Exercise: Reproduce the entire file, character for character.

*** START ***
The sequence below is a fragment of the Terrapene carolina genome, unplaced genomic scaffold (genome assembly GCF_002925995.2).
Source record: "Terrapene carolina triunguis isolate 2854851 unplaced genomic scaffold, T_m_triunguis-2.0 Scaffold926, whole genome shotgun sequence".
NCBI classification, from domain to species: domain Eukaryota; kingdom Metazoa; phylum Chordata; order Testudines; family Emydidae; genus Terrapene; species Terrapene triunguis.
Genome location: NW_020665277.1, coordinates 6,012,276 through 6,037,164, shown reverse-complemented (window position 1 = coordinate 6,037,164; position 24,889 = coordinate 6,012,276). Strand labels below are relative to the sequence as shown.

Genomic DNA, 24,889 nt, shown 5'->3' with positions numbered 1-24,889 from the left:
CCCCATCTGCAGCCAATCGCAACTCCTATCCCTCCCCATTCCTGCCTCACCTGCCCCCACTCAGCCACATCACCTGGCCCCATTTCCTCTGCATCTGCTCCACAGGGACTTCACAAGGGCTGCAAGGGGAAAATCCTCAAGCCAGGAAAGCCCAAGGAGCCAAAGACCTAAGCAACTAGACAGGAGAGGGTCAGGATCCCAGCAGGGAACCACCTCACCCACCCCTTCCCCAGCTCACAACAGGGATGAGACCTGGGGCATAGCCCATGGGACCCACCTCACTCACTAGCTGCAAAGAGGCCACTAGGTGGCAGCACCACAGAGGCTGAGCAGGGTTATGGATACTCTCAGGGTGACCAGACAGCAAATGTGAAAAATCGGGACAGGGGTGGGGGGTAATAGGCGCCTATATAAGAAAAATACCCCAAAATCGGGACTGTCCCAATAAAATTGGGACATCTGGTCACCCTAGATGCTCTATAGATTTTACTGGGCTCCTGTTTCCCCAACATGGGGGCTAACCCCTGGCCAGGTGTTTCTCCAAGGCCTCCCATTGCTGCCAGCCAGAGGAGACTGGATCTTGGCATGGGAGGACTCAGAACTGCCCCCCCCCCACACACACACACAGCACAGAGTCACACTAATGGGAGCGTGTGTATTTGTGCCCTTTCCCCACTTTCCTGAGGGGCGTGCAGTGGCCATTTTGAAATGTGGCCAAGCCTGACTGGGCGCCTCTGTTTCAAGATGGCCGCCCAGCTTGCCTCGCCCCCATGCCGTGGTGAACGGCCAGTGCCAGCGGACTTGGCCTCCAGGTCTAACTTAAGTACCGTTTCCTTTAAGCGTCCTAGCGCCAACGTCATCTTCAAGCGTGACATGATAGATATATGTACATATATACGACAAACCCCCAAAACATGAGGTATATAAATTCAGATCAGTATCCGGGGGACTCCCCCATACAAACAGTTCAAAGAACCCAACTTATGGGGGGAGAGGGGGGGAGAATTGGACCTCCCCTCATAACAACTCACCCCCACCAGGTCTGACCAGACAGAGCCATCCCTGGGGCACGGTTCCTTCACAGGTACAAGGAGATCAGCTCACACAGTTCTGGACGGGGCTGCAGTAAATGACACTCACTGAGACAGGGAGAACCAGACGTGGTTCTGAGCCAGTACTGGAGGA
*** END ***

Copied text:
The sequence below is a fragment of the Terrapene carolina genome, unplaced genomic scaffold (genome assembly GCF_002925995.2).
Source record: "Terrapene carolina triunguis isolate 2854851 unplaced genomic scaffold, T_m_triunguis-2.0 Scaffold926, whole genome shotgun sequence".
NCBI classification, from domain to species: domain Eukaryota; kingdom Metazoa; phylum Chordata; order Testudines; family Emydidae; genus Terrapene; species Terrapene triunguis.
Genome location: NW_020665277.1, coordinates 6,012,276 through 6,037,164, shown reverse-complemented (window position 1 = coordinate 6,037,164; position 24,889 = coordinate 6,012,276). Strand labels below are relative to the sequence as shown.

Genomic DNA, 24,889 nt, shown 5'->3' with positions numbered 1-24,889 from the left:
CCCCATCTGCAGCCAATCGCAACTCCTATCCCTCCCCATTCCTGCCTCACCTGCCCCCACTCAGCCACATCACCTGGCCCCATTTCCTCTGCATCTGCTCCACAGGGACTTCACAAGGGCTGCAAGGGGAAAATCCTCAAGCCAGGAAAGCCCAAGGAGCCAAAGACCTAAGCAACTAGACAGGAGAGGGTCAGGATCCCAGCAGGGAACCACCTCACCCACCCCTTCCCCAGCTCACAACAGGGATGAGACCTGGGGCATAGCCCATGGGACCCACCTCACTCACTAGCTGCAAAGAGGCCACTAGGTGGCAGCACCACAGAGGCTGAGCAGGGTTATGGATACTCTCAGGGTGACCAGACAGCAAATGTGAAAAATCGGGACAGGGGTGGGGGGTAATAGGCGCCTATATAAGAAAAATACCCCAAAATCGGGACTGTCCCAATAAAATTGGGACATCTGGTCACCCTAGATGCTCTATAGATTTTACTGGGCTCCTGTTTCCCCAACATGGGGGCTAACCCCTGGCCAGGTGTTTCTCCAAGGCCTCCCATTGCTGCCAGCCAGAGGAGACTGGATCTTGGCATGGGAGGACTCAGAACTGCCCCCCCCCCACACACACACACAGCACAGAGTCACACTAATGGGAGCGTGTGTATTTGTGCCCTTTCCCCACTTTCCTGAGGGGCGTGCAGTGGCCATTTTGAAATGTGGCCAAGCCTGACTGGGCGCCTCTGTTTCAAGATGGCCGCCCAGCTTGCCTCGCCCCCATGCCGTGGTGAACGGCCAGTGCCAGCGGACTTGGCCTCCAGGTCTAACTTAAGTACCGTTTCCTTTAAGCGTCCTAGCGCCAACGTCATCTTCAAGCGTGACATGATAGATATATGTACATATATACGACAAACCCCCAAAACATGAGGTATATAAATTCAGATCAGTATCCGGGGGACTCCCCCATACAAACAGTTCAAAGAACCCAACTTATGGGGGGAGAGGGGGGGAGAATTGGACCTCCCCTCATAACAACTCACCCCCACCAGGTCTGACCAGACAGAGCCATCCCTGGGGCACGGTTCCTTCACAGGTACAAGGAGATCAGCTCACACAGTTCTGGACGGGGCTGCAGTAAATGACACTCACTGAGACAGGGAGAACCAGACGTGGTTCTGAGCCAGTACTGGAGGA